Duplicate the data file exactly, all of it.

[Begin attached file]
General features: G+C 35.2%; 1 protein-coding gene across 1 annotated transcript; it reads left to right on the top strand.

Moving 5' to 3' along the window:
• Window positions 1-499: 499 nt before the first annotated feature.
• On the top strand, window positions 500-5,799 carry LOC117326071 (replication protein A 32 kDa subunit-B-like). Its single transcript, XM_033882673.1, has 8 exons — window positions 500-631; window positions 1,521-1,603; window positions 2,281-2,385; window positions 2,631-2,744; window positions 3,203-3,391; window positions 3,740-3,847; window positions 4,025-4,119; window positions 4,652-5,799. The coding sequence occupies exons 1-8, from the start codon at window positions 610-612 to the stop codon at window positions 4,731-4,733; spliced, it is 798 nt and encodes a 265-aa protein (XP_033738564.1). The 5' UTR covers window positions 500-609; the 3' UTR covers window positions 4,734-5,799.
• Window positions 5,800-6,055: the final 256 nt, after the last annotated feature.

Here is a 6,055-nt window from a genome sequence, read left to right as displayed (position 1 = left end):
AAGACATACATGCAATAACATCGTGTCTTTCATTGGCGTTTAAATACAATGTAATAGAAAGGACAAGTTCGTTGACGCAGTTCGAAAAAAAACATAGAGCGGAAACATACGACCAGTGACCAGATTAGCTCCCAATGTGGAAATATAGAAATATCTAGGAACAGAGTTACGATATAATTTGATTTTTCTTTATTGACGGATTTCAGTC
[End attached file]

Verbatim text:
General features: G+C 35.2%; 1 protein-coding gene across 1 annotated transcript; it reads left to right on the top strand.

Moving 5' to 3' along the window:
• Window positions 1-499: 499 nt before the first annotated feature.
• On the top strand, window positions 500-5,799 carry LOC117326071 (replication protein A 32 kDa subunit-B-like). Its single transcript, XM_033882673.1, has 8 exons — window positions 500-631; window positions 1,521-1,603; window positions 2,281-2,385; window positions 2,631-2,744; window positions 3,203-3,391; window positions 3,740-3,847; window positions 4,025-4,119; window positions 4,652-5,799. The coding sequence occupies exons 1-8, from the start codon at window positions 610-612 to the stop codon at window positions 4,731-4,733; spliced, it is 798 nt and encodes a 265-aa protein (XP_033738564.1). The 5' UTR covers window positions 500-609; the 3' UTR covers window positions 4,734-5,799.
• Window positions 5,800-6,055: the final 256 nt, after the last annotated feature.

Here is a 6,055-nt window from a genome sequence, read left to right as displayed (position 1 = left end):
AAGACATACATGCAATAACATCGTGTCTTTCATTGGCGTTTAAATACAATGTAATAGAAAGGACAAGTTCGTTGACGCAGTTCGAAAAAAAACATAGAGCGGAAACATACGACCAGTGACCAGATTAGCTCCCAATGTGGAAATATAGAAATATCTAGGAACAGAGTTACGATATAATTTGATTTTTCTTTATTGACGGATTTCAGTC